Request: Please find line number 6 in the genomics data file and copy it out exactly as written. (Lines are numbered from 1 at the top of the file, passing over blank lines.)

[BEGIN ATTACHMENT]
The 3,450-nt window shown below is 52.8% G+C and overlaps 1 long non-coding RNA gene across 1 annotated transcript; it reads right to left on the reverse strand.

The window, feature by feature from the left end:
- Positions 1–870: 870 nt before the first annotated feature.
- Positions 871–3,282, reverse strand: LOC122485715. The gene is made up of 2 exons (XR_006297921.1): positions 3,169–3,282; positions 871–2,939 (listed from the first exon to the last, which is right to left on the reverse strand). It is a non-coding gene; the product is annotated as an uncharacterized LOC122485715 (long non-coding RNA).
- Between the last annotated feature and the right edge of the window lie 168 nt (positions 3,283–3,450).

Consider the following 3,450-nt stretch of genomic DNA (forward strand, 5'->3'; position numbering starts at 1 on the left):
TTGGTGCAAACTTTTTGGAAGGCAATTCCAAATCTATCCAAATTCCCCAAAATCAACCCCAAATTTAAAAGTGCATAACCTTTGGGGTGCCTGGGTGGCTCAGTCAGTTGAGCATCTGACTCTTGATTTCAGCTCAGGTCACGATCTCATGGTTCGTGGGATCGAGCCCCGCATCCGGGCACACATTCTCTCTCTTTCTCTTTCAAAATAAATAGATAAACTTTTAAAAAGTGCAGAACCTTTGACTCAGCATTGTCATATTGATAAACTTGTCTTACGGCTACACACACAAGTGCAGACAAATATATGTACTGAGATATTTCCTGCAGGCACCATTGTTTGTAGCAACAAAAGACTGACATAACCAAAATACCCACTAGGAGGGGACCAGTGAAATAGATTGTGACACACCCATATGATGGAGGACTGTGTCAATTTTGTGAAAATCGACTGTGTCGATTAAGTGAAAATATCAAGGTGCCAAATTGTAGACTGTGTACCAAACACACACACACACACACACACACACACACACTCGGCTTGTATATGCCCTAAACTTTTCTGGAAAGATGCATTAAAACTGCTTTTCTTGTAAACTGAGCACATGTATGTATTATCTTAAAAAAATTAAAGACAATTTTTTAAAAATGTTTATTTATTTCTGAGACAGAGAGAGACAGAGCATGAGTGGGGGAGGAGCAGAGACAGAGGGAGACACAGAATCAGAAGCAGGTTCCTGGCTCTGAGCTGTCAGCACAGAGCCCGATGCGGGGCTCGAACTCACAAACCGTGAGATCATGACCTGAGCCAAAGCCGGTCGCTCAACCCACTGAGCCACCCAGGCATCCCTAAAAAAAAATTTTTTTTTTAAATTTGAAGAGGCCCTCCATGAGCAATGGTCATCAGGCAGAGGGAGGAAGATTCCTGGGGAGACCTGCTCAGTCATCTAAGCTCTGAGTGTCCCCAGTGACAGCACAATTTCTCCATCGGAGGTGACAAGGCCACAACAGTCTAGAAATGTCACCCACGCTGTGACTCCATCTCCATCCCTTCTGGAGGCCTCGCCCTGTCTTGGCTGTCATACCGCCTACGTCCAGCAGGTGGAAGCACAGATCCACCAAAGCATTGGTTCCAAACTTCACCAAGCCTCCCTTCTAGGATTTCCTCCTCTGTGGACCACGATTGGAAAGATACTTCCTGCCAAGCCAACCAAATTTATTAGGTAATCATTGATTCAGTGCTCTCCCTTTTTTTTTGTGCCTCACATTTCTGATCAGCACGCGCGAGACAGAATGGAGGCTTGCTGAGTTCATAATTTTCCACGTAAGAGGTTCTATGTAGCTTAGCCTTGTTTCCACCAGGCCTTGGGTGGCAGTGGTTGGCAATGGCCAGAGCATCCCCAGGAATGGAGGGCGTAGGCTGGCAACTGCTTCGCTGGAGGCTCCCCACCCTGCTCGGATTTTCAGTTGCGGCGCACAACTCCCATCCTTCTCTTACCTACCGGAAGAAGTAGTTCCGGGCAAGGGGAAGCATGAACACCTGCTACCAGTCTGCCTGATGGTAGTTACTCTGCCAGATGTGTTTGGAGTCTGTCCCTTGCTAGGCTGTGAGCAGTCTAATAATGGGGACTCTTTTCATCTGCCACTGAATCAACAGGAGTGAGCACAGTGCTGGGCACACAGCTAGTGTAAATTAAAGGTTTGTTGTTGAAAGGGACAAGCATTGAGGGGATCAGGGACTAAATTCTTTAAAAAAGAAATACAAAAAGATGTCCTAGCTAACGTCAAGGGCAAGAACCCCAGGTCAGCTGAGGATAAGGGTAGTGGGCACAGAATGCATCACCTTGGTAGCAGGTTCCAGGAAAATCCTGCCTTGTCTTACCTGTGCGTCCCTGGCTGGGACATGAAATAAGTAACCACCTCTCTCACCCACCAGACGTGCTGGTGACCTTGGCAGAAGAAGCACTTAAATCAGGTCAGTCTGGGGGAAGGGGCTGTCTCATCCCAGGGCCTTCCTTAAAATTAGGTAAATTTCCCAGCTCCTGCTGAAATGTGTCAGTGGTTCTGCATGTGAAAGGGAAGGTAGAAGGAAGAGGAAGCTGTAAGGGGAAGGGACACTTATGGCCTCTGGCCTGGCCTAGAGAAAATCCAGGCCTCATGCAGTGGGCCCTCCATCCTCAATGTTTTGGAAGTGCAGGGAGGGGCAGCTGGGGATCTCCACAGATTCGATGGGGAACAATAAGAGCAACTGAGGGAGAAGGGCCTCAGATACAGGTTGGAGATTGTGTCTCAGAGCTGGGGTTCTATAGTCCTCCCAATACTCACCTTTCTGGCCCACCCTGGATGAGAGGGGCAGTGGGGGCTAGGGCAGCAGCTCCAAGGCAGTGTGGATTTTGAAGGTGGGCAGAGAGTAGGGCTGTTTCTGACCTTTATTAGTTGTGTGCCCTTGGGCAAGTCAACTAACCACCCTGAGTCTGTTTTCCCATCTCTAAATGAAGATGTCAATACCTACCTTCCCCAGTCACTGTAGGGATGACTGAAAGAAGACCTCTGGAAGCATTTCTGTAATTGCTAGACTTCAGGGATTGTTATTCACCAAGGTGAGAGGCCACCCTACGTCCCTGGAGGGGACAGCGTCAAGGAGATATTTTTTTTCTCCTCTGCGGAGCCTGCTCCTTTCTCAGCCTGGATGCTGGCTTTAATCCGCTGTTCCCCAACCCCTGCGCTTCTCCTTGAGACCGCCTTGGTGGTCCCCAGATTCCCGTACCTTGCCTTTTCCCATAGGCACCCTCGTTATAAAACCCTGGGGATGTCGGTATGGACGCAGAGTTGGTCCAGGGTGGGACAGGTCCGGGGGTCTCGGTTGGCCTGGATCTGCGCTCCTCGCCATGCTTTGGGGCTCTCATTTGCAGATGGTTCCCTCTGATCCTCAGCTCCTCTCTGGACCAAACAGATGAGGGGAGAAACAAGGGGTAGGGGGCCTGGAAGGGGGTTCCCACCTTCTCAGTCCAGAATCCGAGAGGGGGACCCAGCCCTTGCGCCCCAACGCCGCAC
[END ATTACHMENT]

Consider the following 3,450-nt stretch of genomic DNA (forward strand, 5'->3'; position numbering starts at 1 on the left):